Sequester has unfair effect on soldiers, Department of Defense employees

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illustration by Ashley Stuewe

With all the issues we are having in this country it seems that our government decided to add another issue to the list: sequestration. The sequester began March 1, when $1 trillion in budget cuts automatically took effect due to Congress’s inability to compromise on deficit reduction. When I first heard about it, I thought that it would not affect me, but I was wrong. It’s not affecting me the way you might think, though — the sequester is affecting people I know who serve our country.

As I heard friends and family discussing how this is hurting their families, I decided to do some research, because I didn’t fully understand it myself. This sequestration is going beyond Department of Defense employees and our armed forces, it is having an affect on education, after-school programs, meals for the sick and homebound seniors, and cuts funding for first responders in local communities. According to the White House website, 1.2 million kids across the U.S. will have no after-school programs. The sequestration will eliminate 4 million meals for the sick and elderly and eliminate jobs for 30,000 teachers throughout the country.

One of the biggest impacts the sequester has is on the people that defend this nation of ours: our soldiers and their families. The U.S. Army will feel most of the impact of the sequester, according to the American Forces Press Service, because it is the largest of the four branches of the Armed Forces, although the Navy, Air Force and Marines will also suffer some of the same issues. In Kansas, $78 million has been cut in Army base funding. Due to these cutbacks, the soldiers will not receive the proper training they require if they are called out to defend this country.

In addition to professional hurdles, these soldiers will suffer more personal cutbacks as well. According to the National Military Family Association website, a lot of different services that are offered to soldiers and their families will be affected by the sequester. Even though tuition assistance was restored to soldiers and their families, it is still being affected by sequestration. In the funding bill, additional money was not offered to restore it, so the Department of Defense will have to take money from other services to provide for it.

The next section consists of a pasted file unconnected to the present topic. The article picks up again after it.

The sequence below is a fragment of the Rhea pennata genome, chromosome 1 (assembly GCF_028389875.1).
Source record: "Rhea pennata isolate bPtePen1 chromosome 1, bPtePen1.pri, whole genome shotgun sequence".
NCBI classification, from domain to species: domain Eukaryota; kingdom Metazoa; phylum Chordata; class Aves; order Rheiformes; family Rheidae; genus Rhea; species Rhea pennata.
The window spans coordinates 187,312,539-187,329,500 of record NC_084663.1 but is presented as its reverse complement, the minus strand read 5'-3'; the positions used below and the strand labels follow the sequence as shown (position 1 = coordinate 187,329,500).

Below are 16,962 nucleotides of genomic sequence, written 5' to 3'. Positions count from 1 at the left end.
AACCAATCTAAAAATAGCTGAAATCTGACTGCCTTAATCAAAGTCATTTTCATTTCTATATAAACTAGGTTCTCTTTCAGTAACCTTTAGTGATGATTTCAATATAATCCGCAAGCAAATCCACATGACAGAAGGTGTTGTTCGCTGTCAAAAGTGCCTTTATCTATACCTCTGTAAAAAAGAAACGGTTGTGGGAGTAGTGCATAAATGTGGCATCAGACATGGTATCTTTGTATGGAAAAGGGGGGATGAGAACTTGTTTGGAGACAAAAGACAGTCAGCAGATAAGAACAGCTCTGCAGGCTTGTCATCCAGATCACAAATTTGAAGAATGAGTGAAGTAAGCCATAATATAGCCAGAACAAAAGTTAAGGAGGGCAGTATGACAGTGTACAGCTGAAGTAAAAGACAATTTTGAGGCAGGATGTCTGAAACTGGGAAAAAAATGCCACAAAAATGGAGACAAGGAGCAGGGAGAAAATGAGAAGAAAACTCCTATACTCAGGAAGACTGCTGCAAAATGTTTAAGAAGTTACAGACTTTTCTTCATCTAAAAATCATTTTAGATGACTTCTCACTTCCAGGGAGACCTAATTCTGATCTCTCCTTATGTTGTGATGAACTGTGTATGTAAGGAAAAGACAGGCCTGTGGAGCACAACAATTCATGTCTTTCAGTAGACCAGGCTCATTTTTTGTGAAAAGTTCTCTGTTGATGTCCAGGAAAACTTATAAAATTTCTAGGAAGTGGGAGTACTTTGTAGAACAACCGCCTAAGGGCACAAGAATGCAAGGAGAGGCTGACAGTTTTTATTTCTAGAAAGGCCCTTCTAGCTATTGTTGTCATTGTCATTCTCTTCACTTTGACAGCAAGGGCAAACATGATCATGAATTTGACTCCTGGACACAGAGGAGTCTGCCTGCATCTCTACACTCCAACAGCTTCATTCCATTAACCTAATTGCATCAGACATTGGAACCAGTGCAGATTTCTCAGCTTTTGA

DOD civilians will also feel the pinch by having to take furloughs. They are required to take 14 days off between the time sequestration started and September of this year. In Kansas, 8,000 civilian DOD employees have been furloughed. This affects soldiers and their families because 40 percent of the workforce on military bases are run by DOD civilians. Certain services like medical clinics and community support services will have hours cut back due to staff being on furlough, causing reductions in care for soldiers and their families.

Let’s take a look at how the sequestration will affect us closer to home. According to the White House website, Kansas will lose approximately $5.5 million in funding for primary and secondary education. This will put 80 teacher and teacher aide jobs at risk. Five hundred children will not be able to attend Head Start or early Head Start, and 1,240 fewer children in Kansas will receive vaccines due to the cutbacks. These are only a few of the harmful effects of budget cutbacks due to the sequester; you can find the entire list at whitehouse.gov/sites/default/files/docs/sequester-factsheets/Kansas.pdf.

The more I looked into this, the more I got upset. There has to be a better way to fix the problems we have in this nation of ours. We the people need to stand up and say enough is enough. It’s not right to put the people who defend our nation at a disadvantage because the government doesn’t know how to balance a checkbook.

Russell Edem is a junior in mass communications. Please send comments to opinion@kstatecollegian.com.

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